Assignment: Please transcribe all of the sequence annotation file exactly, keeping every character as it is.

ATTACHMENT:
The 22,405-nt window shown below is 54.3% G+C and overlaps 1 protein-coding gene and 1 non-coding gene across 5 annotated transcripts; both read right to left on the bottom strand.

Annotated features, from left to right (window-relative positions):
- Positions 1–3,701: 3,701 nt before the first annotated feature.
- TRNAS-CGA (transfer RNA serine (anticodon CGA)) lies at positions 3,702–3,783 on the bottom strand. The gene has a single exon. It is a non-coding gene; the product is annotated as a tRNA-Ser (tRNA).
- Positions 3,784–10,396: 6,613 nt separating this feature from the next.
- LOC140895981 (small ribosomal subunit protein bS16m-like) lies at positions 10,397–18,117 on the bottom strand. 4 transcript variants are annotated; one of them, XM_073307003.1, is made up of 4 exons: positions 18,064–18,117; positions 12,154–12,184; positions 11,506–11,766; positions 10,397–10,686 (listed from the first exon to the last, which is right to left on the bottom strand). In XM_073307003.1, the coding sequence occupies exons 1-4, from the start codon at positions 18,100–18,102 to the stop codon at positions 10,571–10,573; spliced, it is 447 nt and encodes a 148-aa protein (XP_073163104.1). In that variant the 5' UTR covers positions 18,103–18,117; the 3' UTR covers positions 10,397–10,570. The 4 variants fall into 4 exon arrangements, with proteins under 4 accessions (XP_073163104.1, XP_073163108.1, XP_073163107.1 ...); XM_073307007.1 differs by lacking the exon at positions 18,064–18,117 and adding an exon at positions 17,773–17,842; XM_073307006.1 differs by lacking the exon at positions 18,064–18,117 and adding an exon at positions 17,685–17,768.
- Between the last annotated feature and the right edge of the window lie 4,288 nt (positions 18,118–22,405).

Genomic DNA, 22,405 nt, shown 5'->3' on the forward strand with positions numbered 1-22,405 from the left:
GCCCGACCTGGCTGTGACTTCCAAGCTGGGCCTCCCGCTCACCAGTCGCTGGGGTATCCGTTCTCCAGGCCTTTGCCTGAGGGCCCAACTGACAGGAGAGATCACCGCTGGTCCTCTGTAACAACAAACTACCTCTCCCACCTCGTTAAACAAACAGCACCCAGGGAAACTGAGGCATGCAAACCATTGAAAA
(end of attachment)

The 22,405-nt window shown below is 54.3% G+C and overlaps 1 protein-coding gene and 1 non-coding gene across 5 annotated transcripts; both read right to left on the bottom strand.

Annotated features, from left to right (window-relative positions):
- Positions 1–3,701: 3,701 nt before the first annotated feature.
- TRNAS-CGA (transfer RNA serine (anticodon CGA)) lies at positions 3,702–3,783 on the bottom strand. The gene has a single exon. It is a non-coding gene; the product is annotated as a tRNA-Ser (tRNA).
- Positions 3,784–10,396: 6,613 nt separating this feature from the next.
- LOC140895981 (small ribosomal subunit protein bS16m-like) lies at positions 10,397–18,117 on the bottom strand. 4 transcript variants are annotated; one of them, XM_073307003.1, is made up of 4 exons: positions 18,064–18,117; positions 12,154–12,184; positions 11,506–11,766; positions 10,397–10,686 (listed from the first exon to the last, which is right to left on the bottom strand). In XM_073307003.1, the coding sequence occupies exons 1-4, from the start codon at positions 18,100–18,102 to the stop codon at positions 10,571–10,573; spliced, it is 447 nt and encodes a 148-aa protein (XP_073163104.1). In that variant the 5' UTR covers positions 18,103–18,117; the 3' UTR covers positions 10,397–10,570. The 4 variants fall into 4 exon arrangements, with proteins under 4 accessions (XP_073163104.1, XP_073163108.1, XP_073163107.1 ...); XM_073307007.1 differs by lacking the exon at positions 18,064–18,117 and adding an exon at positions 17,773–17,842; XM_073307006.1 differs by lacking the exon at positions 18,064–18,117 and adding an exon at positions 17,685–17,768.
- Between the last annotated feature and the right edge of the window lie 4,288 nt (positions 18,118–22,405).

Genomic DNA, 22,405 nt, shown 5'->3' on the forward strand with positions numbered 1-22,405 from the left:
GCCCGACCTGGCTGTGACTTCCAAGCTGGGCCTCCCGCTCACCAGTCGCTGGGGTATCCGTTCTCCAGGCCTTTGCCTGAGGGCCCAACTGACAGGAGAGATCACCGCTGGTCCTCTGTAACAACAAACTACCTCTCCCACCTCGTTAAACAAACAGCACCCAGGGAAACTGAGGCATGCAAACCATTGAAAA